Tarpon Springs, Fla.—The Southern Shrimp Alliance, which represents the U.S. wild-caught shrimp industry in eight states, welcomed news that the National Oceanic and Atmospheric Administration (NOAA) will be testing sediment samples from the seafloor in areas near the Deepwater Horizon oil spill sources. The Southern Shrimp Alliance has been one of the first and most vocal groups to express concern to federal government agencies about the potentially harmful effects of the dispersants on the marine environment.
“The unprecedented use of dispersants, which are toxic to shrimp and young marine life, is very concerning to the Southern Shrimp Alliance,” said John Williams, Executive Director. “The widespread dumping of dispersants—more than 370,000 gallons—on the surface of the water and deep in the Gulf of Mexico near the source of the oil spill is an unprecedented and risky response that may be more damaging than the oil itself.”
The Southern Shrimp Alliance sent a letter on May 5, 2010 asking the Environmental Protection Agency (EPA) and NOAA to ensure that the actions taken to respond quickly and aggressively to the ongoing oil spill will not create an even greater hazard that is even more difficult to monitor and clean-up. It then raised these issues directly with NOAA Administrator Jane Lubchenco on a public stakeholders meeting that same day. The alliance continues to push for analysis of the delicate cost benefit analysis needed to protect and clean the environment from the ongoing oil spill.
Shortly after the Southern Shrimp Alliance outlined its concerns to NOAA and EPA officials and the media, the EPA temporarily halted BP’s use the chemical dispersant at the deepwater leakage site. However, its use resumed on May 10, 2010 for 24 hours to monitor the movement and properties of a dispersed oil plume and to determine any ecological effects associated with the plume. More analysis of the effects of this chemical dispersant in shallow and deep waters on marine life needs to be conducted before the dispersants can be considered a better alternative to other clean-up methods.
“The Southern Shrimp Alliance welcomes testing sediments in the water column as a good first step, but fear the ‘act now, check later’ approach being taken with dispersants. These chemicals relocate the oil from the shores to the water column where it will be spread by currents to vital reproductive grounds throughout the western Gulf of Mexico,” explained Williams. “The U.S. shrimp industry is doing what it can to help BP contain the oil and protect our shores from oil. But as shrimpers, we live on the sea and are fighting to preserve the delicate balance of the ocean.”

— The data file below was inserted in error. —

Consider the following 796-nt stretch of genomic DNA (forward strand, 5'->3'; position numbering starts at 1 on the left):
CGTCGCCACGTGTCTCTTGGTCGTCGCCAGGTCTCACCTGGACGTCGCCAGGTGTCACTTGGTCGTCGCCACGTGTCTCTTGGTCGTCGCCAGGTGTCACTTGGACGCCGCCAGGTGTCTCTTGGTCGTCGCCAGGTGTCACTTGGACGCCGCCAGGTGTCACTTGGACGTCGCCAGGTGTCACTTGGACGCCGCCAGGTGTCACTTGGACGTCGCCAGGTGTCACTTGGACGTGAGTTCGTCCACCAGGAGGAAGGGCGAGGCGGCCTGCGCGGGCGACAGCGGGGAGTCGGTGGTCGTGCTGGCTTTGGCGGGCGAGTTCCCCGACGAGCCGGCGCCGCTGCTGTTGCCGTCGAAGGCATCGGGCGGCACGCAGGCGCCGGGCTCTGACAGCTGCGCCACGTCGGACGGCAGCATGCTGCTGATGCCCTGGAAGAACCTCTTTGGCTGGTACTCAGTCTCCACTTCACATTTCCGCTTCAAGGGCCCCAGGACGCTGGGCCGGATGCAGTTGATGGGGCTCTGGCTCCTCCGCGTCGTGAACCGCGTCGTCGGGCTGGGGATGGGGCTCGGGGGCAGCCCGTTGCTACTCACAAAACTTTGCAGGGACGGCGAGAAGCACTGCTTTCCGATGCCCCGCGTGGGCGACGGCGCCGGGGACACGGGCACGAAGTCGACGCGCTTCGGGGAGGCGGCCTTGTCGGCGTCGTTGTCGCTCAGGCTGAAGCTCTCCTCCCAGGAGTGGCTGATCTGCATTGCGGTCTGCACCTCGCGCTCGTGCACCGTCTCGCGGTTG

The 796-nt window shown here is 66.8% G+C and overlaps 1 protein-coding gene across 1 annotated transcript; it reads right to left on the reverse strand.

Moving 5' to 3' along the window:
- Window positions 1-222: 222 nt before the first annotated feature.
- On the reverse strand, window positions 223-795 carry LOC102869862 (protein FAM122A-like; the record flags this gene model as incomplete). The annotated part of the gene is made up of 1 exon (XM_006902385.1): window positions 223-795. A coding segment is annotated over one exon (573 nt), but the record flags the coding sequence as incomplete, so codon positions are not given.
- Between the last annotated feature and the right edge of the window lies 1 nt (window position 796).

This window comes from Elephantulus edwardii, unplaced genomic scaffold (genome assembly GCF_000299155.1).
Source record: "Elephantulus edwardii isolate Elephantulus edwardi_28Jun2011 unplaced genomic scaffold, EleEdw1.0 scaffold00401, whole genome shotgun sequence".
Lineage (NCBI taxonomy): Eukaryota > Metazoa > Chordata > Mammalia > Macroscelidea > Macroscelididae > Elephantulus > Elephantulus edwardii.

While surface currents and winds are carrying the oil spill to the east, bottom currents move in the opposite direction and may cause the dispersed oil to spread to and literally smother the western Gulf of Mexico. This may vastly expand the ecological and economic impacts of the spill as the water column spreads the toxic dispersants and oil to where large numbers of eggs and larvae of countless species of marine life and their food sources are present. Injecting the dispersant at the point of the spill at a depth of 5,000 feet guarantees the maximum adverse impacts reach critical habitat.
State and federal governments are working with U.S. fisheries to verify the safety of the seafood market using protocols that have safely protected the U.S. food market through countless hurricanes and oil spills. Seafood currently in the marketplace is safe for consumption. No fishing is occurring in areas the oil spill in either state or federal waters. Tissue samples of shrimp have been taken by both federal and state governments to create a baseline of health and quality by which shrimp stocks will be tested before waters are re-opened to fishing. Water quality is also being tested and monitored. There are shrimp grounds in unaffected areas of the South Atlantic and Gulf of Mexico that continue to supply the U.S. market with safe sources of wild-caught U.S. shrimp. The Southern Shrimp Alliance is cooperating with government agencies to affirm the safety of wild-caught seafood.
SSA is an alliance of the U.S. warmwater wild shrimp fishery from eight states: North Carolina, South Carolina, Georgia, Florida, Alabama, Mississippi, Louisiana and Texas. For more information on the SSA, please visit redwoodserver.com/shrimp or follow @ShrimpAlliance on Twitter.